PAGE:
EducationPop Quiz

Pop Quiz: Temperature Control!

This past week I took a look at my work clothes to assess whether or not I need a few more short sleeve shirts and cardigans in my wardrobe. Every new semester it is a crap shoot as to whether I will be dying of heat or freezing to death in my classrooms. The temperature controls are never comfortable. In the hallways it may be sub-zero yet in the classrooms it is a sauna. I may teach in one room that the Sun has been blaring into the windows all day and then the next classroom I go to I deal with a meat locker.  The temperature never reaches a happy medium.

I remember when I was in high school there was no air conditioning at all. We were just hot and we dealt with it.  It never stayed that way for too long but it was a pain in the butt. No one could concentrate on the lessons and the teachers were extra grouchy.  I remember one class I had in my sophomore year where the teacher brought in three box fans just to move the air around. She couldn’t lecture over the noise so she assigned reading assignments and we were told not to move too much.

What is super awesome is that most of the time when I call the heating and cooling people they move on the problem at a snails speed or I am told that’s just the way the room is because of where it is located in the building there is nothing that can be done. Perhaps if I cook an egg on the floor someone will get the hint?

How is the temperature in your room(s)? Can you get the students to concentrate in uncomfortable temperature settings? How far have you gone to alleviate the problem?

The Pop Quiz is a question posed to you, the Scholars of Doubt. Look for it on Mondays, Wednesdays and Fridays in the afternoon (ET).

Featured Image:   Temperature Today, Hastings Weather Station by Nigel Chadwick

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JoDee is an adjunct faculty instructor of astronomy and physics at various colleges around her hometown in the midwest. When she is not trying to get her cat, Pixel, off of her laptop she is observing variable stars and researching black holes.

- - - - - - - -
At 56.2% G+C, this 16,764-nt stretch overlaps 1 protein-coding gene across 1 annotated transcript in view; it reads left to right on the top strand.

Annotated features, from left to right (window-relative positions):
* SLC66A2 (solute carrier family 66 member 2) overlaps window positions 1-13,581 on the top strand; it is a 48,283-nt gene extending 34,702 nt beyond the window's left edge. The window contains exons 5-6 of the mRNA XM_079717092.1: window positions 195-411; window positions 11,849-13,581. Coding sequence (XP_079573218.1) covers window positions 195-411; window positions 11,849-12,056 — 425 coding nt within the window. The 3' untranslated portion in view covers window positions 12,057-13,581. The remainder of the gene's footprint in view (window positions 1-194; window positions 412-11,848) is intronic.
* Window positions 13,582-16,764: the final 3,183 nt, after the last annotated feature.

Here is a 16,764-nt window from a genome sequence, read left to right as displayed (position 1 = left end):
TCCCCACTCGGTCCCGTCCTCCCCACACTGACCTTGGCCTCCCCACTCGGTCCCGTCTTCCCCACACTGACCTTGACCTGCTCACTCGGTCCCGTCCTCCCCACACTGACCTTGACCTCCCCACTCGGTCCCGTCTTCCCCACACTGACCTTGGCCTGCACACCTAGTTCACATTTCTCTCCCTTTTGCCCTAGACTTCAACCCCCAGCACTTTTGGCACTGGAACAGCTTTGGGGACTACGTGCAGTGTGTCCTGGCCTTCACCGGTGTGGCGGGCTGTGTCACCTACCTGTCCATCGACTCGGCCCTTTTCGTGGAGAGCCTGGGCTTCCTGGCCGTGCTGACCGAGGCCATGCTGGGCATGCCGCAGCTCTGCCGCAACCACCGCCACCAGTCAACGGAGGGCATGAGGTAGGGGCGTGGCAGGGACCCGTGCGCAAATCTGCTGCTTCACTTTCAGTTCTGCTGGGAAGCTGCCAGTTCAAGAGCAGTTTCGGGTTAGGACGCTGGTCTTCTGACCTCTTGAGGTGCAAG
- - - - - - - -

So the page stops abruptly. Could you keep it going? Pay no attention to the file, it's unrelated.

1. September 7, 2014 at 6:44 pm —

    Our buildings have essentially two settings: boiling or arctic. The students generally come prepared with layers to remove or add as needed, as do the professors. The underlying reasons are the primitive boiler and air handling systems in the “old” buildings and the gremlins in the new ones. I personally prefer arctic and often deliberately make that happen as it is easier to keep students focused and not pass out myself. Our maintenance people do their best but there really is so much that they can do with what they have access to. I have contemplated chicken sacrifices to the gremlins, but…

    • September 7, 2014 at 6:57 pm —

      Do gremlins eat chicken? I know they eat tires.

  2. September 8, 2014 at 5:54 pm —

    The only air conditioning in my building is in the offices and the computer labs. There is a classroom that gets direct morning sun and has the hot water pipes that run along its wall that reaches over a 100 degrees on hot days, it got up to 103 oF when the outside temp was 95 oF. I thank who ever had the fore-sight to plant a tree outside my window 20 years ago since that is the only reason why my room was a cool 93 degrees that day. In the winter they set the heat to I think 67 oF, just barely at the comfortable level with multi-layers of clothes. It does not help that I have stone lab tables that are just heat sinks and since the thermostat is set to just above pipe freezing temp over night my room is perpetually cold. Though this is a lovely turn of evens in the spring during the heat. My room is able to remain comfortable for 1 day into the heat.

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